One Number Story


January 27, 2023


For your first journalistic writing assignment, you will write a “one-number story.” This is a short piece (250–500 words) that focuses on one number. It could be a maximum, a mean, a percent change, etc. You will probably have more than one numeral in the story, because you will want to contextualize your number, but the focus should be on one small conclusion.

Your story should be newsworthy. Your story should exhibit basic journalistic style (see below). You will develop your story through revision and feedback.


  • Step One: You will submit a list of 2–4 ideas for a one number story to the #one-number-story-ideas channel on Slack, by Friday, Feb 3, 5 pm. You will receive feedback on these ideas.
  • Step Two: Based on the feedback you receive, you will pick one of these ideas and write the story. The story is due at midnight on Sunday, Feb 12. You will receive feedback on this version of the story.
  • Step Three: You will revise your one number story based on the feedback you receive. A polished version is due at midnight on Sunday, Feb 19.

Basic Journalistic Style

  • Introductory Hook: something catchy and current.
  • Nutgraph: the meat of the story – provides the main point or theme (1-3 sentences).
  • Mechanistic Development: sequence of facts, quotes, and analysis that tells the story.
  • Inclusion of quotes by experts, eye witnesses or other sources – effective quotes employ key details, characterization, entertaining and clear analogies NOT NEEDED FOR THIS STORY
  • Counterargument: usually occurs about two-thirds of the way through the piece.
  • Conclusion: the broader meaning and implications.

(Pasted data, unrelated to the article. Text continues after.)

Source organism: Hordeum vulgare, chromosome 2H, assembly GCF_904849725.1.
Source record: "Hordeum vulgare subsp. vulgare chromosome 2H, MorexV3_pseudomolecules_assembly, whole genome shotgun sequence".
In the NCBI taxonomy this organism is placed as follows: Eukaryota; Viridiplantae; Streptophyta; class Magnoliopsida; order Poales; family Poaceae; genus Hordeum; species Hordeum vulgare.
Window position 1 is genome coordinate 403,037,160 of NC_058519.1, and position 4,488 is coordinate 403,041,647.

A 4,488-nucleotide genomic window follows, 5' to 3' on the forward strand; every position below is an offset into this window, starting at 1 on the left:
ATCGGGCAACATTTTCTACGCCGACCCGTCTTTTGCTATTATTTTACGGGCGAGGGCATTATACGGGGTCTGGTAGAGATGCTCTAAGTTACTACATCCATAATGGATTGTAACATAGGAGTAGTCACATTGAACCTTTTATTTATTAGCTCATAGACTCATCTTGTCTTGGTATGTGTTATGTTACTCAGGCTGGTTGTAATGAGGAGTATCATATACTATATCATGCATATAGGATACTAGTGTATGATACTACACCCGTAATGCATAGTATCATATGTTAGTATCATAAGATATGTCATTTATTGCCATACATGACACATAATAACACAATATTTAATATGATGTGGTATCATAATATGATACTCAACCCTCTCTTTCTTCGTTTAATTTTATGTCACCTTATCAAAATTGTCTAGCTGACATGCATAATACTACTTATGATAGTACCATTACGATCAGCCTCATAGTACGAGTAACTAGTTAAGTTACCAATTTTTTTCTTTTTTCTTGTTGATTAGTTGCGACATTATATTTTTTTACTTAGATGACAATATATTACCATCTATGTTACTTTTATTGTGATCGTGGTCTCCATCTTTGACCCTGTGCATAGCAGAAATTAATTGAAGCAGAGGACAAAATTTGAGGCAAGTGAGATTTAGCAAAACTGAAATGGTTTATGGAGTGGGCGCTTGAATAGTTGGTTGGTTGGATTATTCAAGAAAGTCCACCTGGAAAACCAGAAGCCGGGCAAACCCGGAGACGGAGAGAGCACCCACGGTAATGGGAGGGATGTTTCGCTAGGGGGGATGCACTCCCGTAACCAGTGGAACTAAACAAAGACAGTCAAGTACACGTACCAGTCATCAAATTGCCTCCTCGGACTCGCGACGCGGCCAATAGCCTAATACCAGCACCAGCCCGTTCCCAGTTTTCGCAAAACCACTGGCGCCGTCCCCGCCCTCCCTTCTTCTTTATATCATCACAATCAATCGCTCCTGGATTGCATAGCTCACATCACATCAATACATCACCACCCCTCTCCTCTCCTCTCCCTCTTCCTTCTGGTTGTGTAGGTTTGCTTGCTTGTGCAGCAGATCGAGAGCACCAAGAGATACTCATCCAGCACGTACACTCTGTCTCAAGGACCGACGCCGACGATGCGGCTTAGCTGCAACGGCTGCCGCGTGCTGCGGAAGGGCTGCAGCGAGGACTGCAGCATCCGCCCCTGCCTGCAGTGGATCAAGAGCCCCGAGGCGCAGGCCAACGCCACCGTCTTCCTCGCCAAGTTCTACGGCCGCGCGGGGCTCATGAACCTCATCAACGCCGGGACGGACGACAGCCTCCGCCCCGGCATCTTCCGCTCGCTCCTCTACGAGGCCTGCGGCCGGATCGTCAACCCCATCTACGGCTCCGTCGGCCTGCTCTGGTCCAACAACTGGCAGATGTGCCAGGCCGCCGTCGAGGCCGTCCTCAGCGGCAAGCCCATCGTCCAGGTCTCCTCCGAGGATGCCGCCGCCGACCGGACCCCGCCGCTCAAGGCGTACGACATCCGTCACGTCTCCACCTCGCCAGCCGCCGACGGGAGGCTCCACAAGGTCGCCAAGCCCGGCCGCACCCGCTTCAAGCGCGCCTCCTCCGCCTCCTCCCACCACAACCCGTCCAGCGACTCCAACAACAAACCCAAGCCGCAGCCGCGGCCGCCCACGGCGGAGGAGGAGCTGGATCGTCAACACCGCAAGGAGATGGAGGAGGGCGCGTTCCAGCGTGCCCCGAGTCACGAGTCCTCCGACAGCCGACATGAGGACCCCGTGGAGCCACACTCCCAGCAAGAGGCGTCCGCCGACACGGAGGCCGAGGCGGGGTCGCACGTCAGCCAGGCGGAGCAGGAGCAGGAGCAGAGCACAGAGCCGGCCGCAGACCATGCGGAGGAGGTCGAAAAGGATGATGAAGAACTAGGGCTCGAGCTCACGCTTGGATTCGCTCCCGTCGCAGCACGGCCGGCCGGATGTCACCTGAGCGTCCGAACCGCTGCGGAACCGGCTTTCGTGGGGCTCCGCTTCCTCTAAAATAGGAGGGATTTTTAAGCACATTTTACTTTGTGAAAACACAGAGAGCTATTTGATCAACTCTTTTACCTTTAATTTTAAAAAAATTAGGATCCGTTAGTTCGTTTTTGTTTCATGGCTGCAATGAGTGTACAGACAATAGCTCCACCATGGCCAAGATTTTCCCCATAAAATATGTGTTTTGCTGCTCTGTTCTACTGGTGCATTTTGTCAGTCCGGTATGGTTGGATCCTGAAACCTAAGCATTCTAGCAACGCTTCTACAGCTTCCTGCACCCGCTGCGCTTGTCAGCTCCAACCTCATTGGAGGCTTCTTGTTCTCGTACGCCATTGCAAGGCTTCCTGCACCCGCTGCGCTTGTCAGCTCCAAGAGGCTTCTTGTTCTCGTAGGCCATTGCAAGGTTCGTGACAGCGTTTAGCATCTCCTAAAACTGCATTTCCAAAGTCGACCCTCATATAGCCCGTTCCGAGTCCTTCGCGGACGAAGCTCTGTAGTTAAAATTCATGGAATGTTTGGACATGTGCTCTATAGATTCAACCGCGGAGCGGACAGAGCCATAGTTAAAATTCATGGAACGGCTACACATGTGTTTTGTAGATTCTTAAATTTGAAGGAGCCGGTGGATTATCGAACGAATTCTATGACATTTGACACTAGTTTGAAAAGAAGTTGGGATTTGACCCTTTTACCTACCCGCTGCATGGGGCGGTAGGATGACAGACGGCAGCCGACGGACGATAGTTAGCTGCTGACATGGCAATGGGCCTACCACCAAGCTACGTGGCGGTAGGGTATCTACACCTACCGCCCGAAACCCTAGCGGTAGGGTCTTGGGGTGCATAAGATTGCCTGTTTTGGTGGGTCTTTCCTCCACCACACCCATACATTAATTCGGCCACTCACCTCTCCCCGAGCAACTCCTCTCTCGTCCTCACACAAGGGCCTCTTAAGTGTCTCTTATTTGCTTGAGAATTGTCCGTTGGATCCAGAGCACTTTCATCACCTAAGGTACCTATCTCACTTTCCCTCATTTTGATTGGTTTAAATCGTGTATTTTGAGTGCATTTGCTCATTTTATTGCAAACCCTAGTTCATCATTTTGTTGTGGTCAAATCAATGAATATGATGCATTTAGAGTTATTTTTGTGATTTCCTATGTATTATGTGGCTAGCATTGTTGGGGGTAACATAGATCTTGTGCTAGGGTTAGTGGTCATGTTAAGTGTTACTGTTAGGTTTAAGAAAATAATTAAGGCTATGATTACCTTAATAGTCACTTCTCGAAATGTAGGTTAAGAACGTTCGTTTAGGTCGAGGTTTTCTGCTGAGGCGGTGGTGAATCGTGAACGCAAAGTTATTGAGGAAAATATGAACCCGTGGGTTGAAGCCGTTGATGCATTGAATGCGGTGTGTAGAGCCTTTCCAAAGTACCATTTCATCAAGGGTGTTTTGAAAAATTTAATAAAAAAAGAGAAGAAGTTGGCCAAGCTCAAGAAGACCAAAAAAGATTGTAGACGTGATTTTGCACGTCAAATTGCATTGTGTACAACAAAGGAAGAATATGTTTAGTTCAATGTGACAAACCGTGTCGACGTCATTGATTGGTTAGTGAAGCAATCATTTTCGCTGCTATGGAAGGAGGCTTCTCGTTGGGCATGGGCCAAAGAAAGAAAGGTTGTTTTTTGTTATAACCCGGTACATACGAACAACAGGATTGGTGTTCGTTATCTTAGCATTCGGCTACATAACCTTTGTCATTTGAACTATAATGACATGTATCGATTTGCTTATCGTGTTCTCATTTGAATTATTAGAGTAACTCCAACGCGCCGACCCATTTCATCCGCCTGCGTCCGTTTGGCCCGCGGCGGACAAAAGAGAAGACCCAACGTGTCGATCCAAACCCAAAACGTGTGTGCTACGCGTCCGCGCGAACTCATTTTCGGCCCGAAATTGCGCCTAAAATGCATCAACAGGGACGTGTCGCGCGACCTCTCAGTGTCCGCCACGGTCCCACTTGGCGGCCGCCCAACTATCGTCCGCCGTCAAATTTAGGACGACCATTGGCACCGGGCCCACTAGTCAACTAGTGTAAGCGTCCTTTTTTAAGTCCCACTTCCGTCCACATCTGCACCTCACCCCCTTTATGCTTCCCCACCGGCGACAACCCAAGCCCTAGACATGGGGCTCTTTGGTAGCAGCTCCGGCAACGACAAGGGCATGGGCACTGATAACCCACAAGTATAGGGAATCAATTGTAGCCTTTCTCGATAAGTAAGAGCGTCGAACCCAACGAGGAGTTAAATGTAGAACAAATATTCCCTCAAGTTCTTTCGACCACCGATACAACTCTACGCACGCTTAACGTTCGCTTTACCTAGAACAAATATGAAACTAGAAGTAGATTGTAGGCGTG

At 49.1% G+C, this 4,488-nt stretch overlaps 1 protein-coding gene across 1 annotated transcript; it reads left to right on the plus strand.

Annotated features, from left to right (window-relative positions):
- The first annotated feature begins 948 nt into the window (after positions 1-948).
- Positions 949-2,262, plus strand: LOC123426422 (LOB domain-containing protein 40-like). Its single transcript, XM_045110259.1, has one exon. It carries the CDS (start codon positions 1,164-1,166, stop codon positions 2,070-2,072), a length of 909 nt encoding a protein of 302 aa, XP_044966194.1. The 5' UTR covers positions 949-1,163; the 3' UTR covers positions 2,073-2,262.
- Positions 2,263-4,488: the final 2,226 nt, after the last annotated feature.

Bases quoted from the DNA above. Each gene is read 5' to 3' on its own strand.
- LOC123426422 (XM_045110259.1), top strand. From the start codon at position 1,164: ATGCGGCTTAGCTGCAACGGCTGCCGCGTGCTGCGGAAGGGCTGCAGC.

One Number Story rubric
Criteria C B A
Newsworthiness The story does not present a newsworthy point deriving from your original thinking and work. Broad unsubstantiated claims are made. While the story contains newsworthy information from your data, the news nugget is not used as the central point of the story and is obscured. Claims may not be substantiated. The story articulates a clear point that derives from your original data analysis, engages the public interest, and is ‘newsworthy’ by the criteria discussed in class. Claims/points are journalistically supported.
Journalistic Structure Journalistic structure has been weakly engaged with and important elements are absent. No distinction between lede and nutgraph is evident, and/or no nutgraph is provided. Elements such as development of the point or counterargument are missing. Writing may have serious grammar or structural problems. A lede and nutgraph are present but may not be clearly articulated or are not fully connected to the story’s central point. Other parts of the article may be disorganized or unclear. Explanations may contain too much technical jargon or significant grammar errors. The piece has a clear lede closely connected to the topic. The nutgraph articulates the heart of the story/the main point that motivates the piece. Subsequent development presents a logical description of how the point was reached in a sequence of paragraphs normally containing from 1-4 lines. A counterargument and kicker (or conclusion) are included. Language is clear.
The Number The piece is not motivated by a number, and/or the number is of dubious veracity. An authoritative number is present, but is ancillary to the story, not integrated with the story’s point, or not contextualized in a meaningful way. An authoritative number is obviously motivating the story. Analysis and contextualization of the number contributes to interest of the piece.